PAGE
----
by Sharei Green
Theodore Roosevelt once said, “Speak softly, and carry a big stick.” He was referring to a foreign policy method of pursuing peaceful negotiations with the backing of military might.
I wondered how I could apply this phrase to my own journey to be more like Jesus—to reflect his love in all that I do.
Pursuing peace through justice is what it means to follow Christ.
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In a Christian context, “speaking softly” means pursuing peace by being vulnerable with one another, building relationships and standing in the gap for “the least of these” (Matthew 25:40).
What is the stick?
That doesn’t always mean we will speak softly. On this journey, we may find ourselves crying out. Sometimes that cry is to God, as in the prophet Isaiah’s cry of, “How long, Oh Lord?” Sometimes that cry is to the harbingers of injustice, a plea for others to see people instead of profits.
We ground ourselves in Jesus and the gospel, as the foundation on which we stand. Jesus and the gospel are why we pick up our sticks. So what then, is the stick? Something that motivates you. It’s that deep place from which you draw energy—a core principle on which you will not bend.
My stick is compassion. I feel other people’s feelings. The Bible uses a Greek word for compassion that means to “feel it in your bowels.” Compassion is a deep understanding of other people’s feelings.
Being able to identify my stick allows me to engage with people from all walks of life in a meaningful way. Being grounded in that deep place frees me to be open with people who are different from me: culturally, politically, socioeconomically.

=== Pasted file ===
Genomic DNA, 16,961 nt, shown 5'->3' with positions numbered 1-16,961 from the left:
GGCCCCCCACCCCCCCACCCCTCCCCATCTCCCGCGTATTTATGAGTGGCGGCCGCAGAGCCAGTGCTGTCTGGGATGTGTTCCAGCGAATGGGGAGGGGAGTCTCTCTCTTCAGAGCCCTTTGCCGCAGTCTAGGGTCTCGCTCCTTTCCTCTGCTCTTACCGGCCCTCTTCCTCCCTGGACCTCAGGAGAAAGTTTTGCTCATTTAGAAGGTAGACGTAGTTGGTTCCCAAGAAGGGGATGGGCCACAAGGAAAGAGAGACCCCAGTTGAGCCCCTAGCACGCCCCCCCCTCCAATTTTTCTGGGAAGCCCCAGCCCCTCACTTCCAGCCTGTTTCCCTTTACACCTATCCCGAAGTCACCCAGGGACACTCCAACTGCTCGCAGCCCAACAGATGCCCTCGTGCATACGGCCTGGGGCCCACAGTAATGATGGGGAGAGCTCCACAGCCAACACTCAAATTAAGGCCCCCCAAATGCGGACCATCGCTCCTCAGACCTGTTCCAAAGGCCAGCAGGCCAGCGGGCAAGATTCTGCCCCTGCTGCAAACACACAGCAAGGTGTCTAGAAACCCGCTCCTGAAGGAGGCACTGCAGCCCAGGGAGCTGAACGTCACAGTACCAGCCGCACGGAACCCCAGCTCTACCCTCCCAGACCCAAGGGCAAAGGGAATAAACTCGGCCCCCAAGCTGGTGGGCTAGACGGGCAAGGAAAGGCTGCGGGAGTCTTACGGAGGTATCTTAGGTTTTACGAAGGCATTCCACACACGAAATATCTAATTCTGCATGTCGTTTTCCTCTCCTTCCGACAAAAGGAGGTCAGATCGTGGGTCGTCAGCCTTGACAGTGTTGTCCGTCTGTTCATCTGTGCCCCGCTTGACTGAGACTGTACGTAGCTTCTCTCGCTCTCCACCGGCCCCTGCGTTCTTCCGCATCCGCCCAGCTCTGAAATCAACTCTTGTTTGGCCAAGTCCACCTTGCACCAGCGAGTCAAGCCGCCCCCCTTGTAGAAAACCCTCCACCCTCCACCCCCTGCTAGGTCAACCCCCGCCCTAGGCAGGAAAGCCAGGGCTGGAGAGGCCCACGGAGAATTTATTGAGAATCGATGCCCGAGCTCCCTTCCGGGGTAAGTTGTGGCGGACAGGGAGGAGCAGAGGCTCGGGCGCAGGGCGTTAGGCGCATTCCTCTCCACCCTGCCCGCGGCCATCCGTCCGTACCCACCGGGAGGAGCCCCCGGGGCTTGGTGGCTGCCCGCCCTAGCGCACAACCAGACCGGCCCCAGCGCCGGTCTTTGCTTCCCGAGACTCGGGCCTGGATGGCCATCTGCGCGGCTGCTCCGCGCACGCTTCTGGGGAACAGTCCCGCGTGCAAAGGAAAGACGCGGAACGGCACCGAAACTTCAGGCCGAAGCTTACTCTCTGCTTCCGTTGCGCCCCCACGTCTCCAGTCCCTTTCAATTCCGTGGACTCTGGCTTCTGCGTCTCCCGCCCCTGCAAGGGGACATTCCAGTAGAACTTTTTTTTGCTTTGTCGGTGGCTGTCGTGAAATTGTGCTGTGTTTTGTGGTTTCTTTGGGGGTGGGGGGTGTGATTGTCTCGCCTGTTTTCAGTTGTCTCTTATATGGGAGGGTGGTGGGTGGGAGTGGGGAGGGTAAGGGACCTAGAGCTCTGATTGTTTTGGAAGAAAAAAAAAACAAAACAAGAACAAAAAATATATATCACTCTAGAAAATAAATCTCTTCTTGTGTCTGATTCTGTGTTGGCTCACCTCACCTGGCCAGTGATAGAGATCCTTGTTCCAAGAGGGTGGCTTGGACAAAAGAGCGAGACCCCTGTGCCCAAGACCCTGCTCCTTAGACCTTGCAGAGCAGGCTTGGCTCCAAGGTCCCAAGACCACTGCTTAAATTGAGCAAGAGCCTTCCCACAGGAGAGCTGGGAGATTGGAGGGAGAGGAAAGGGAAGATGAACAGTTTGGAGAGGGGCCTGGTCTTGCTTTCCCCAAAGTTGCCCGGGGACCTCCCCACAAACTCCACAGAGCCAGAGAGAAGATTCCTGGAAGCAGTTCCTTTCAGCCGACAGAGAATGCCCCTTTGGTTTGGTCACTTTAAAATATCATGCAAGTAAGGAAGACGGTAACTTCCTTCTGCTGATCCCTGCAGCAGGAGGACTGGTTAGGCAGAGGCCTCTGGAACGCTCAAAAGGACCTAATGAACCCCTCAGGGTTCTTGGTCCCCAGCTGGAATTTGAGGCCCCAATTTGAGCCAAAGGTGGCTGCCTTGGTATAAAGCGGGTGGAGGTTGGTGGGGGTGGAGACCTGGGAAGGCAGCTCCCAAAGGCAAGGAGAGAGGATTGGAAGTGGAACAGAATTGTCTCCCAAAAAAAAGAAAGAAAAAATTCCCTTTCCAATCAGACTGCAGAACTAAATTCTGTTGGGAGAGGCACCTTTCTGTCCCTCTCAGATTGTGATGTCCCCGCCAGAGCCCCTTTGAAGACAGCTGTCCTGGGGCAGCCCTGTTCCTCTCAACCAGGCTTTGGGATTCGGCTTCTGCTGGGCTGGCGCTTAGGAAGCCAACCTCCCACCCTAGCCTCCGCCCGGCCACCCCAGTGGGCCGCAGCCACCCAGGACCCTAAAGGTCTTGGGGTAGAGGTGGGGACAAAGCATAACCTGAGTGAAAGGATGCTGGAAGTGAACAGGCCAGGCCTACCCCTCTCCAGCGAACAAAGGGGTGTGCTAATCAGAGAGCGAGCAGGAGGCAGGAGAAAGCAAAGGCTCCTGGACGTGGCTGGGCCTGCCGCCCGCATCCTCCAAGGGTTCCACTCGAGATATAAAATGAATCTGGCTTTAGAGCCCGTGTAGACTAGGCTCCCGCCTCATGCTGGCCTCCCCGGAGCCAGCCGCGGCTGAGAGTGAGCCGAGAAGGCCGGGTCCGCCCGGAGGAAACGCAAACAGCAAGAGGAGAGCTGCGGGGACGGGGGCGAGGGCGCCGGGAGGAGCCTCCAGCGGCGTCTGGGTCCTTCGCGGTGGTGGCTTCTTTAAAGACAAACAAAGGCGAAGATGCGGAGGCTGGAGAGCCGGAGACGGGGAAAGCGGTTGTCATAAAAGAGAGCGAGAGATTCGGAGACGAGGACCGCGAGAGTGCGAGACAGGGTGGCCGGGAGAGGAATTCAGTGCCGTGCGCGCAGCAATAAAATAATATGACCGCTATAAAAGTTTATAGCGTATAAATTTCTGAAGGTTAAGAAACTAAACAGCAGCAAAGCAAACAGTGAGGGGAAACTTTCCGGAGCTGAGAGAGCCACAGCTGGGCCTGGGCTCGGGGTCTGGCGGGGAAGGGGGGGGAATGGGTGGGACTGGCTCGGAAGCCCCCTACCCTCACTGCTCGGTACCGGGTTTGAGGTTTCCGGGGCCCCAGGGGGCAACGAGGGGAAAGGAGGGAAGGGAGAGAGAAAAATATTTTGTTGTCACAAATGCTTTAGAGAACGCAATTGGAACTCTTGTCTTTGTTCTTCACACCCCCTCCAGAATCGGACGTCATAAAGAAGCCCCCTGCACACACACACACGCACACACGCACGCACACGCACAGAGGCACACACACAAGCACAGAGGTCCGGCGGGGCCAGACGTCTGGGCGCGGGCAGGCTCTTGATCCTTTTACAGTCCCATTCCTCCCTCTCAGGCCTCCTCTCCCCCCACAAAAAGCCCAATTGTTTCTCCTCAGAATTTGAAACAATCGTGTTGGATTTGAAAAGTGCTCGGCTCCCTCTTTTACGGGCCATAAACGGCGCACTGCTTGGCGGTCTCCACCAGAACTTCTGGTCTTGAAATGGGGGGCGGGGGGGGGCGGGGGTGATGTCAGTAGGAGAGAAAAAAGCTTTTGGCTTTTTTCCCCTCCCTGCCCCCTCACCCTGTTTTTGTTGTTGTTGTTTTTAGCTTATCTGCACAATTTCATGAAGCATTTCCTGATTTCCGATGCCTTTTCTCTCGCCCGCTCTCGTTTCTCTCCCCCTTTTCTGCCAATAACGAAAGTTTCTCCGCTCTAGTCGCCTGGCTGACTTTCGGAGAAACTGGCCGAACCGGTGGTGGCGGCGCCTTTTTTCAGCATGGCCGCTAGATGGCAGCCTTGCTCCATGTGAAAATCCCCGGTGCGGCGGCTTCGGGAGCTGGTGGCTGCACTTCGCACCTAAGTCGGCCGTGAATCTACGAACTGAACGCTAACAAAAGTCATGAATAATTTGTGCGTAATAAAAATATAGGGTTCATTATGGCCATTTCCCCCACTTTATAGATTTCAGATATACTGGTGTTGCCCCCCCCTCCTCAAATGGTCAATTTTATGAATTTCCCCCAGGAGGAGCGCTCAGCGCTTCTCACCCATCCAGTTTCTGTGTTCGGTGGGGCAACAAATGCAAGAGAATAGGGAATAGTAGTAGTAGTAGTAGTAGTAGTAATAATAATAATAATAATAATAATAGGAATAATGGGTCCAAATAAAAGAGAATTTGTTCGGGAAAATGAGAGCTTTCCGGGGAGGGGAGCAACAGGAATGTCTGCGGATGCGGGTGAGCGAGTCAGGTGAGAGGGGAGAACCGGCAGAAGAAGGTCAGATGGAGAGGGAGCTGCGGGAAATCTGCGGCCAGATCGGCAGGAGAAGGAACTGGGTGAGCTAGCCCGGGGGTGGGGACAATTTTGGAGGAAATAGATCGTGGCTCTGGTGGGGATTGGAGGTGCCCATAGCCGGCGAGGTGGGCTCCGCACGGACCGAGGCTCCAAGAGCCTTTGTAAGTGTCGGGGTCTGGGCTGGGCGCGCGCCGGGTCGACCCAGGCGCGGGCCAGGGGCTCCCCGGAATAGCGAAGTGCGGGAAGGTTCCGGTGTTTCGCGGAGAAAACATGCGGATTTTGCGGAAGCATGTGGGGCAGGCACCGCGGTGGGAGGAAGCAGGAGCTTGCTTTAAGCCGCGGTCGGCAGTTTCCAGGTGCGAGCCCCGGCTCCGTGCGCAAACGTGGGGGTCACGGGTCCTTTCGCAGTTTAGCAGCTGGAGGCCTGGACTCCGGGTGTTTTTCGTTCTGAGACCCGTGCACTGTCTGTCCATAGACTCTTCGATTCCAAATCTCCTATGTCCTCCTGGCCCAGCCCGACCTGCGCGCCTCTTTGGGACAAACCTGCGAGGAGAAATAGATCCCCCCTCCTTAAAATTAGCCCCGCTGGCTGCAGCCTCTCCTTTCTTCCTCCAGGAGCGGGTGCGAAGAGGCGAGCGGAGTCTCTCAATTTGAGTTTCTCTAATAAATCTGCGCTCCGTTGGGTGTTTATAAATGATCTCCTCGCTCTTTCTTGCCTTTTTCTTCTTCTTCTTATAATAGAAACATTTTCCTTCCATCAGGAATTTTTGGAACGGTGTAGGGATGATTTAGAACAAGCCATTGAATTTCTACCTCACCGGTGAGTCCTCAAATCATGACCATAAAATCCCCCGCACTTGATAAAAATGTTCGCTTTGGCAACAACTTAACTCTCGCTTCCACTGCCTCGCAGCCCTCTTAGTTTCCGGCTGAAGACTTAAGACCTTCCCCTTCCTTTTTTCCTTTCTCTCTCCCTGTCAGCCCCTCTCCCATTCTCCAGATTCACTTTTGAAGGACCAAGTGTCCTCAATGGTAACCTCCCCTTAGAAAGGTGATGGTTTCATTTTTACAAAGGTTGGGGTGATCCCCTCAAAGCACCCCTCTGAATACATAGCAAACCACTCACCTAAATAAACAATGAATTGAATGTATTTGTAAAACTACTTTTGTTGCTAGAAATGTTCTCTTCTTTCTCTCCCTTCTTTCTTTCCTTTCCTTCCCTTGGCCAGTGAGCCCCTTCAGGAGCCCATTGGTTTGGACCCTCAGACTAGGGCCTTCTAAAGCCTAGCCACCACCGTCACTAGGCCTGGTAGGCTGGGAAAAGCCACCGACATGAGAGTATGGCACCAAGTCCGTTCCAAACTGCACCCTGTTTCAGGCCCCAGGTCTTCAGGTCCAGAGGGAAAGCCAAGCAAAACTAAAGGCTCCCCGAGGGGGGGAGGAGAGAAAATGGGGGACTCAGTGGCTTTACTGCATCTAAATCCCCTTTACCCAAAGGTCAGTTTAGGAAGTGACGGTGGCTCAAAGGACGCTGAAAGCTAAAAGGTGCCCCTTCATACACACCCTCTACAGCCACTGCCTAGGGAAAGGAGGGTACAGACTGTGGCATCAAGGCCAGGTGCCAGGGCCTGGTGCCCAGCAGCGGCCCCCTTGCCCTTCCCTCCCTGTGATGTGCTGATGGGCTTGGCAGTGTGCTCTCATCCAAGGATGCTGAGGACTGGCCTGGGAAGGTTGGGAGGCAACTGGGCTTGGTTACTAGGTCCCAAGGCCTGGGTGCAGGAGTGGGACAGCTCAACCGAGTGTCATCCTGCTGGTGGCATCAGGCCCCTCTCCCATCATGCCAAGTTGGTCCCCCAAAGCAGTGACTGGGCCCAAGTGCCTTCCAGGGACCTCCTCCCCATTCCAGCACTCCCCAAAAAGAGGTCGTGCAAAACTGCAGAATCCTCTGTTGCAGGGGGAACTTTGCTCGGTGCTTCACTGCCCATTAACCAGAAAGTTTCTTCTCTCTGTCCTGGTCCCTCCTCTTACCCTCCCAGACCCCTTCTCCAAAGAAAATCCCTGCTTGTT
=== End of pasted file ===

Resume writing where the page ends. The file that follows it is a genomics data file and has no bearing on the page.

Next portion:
My joy is boundless
The joy I get from being who God has called me to be is boundless. Because of that, I want others to feel that joy. I try to meet people where they are so that they may live into their truths untainted by judgment or emotion on my part. Because of this, I’m able to build authentic, lasting relationships with others.
In my role as a storyteller for Lutheran Disaster Response, I find common ground with people I meet. I listen to them with my whole heart so I can share their sacred gift of story.
Months ago, during a visit to Lafayette, Louisiana, which experienced flooding in August 2016, I met with a Lutheran Disaster Response workers.
Debbie, a retired nurse, said she began working in disaster case management after the death of her 10-year-old daughter, who had been living with Muscular Dystrophy. Debbie shared her hurt and pain and the fact that she felt she no longer had a purpose. The opportunity to work in disaster case management restored her sense of purpose. She redirected the love and care she poured into her daughter to the most vulnerable survivors of the disaster.
I never got around to asking, but I suspect that Debbie might say her stick is nurturing. What’s your stick?
Sharei Green, a native of Chicago, is a leader in her congregation, exploring the unique dynamics of being Black, woman and Lutheran. She earned her bachelor’s degree in business management from Luther College in Decorah, Iowa, and today serves as program communicator for Lutheran Disaster Response. This article first ran in the March 2017 issue of Gather magazine. Subscribe now. Don’t miss an issue.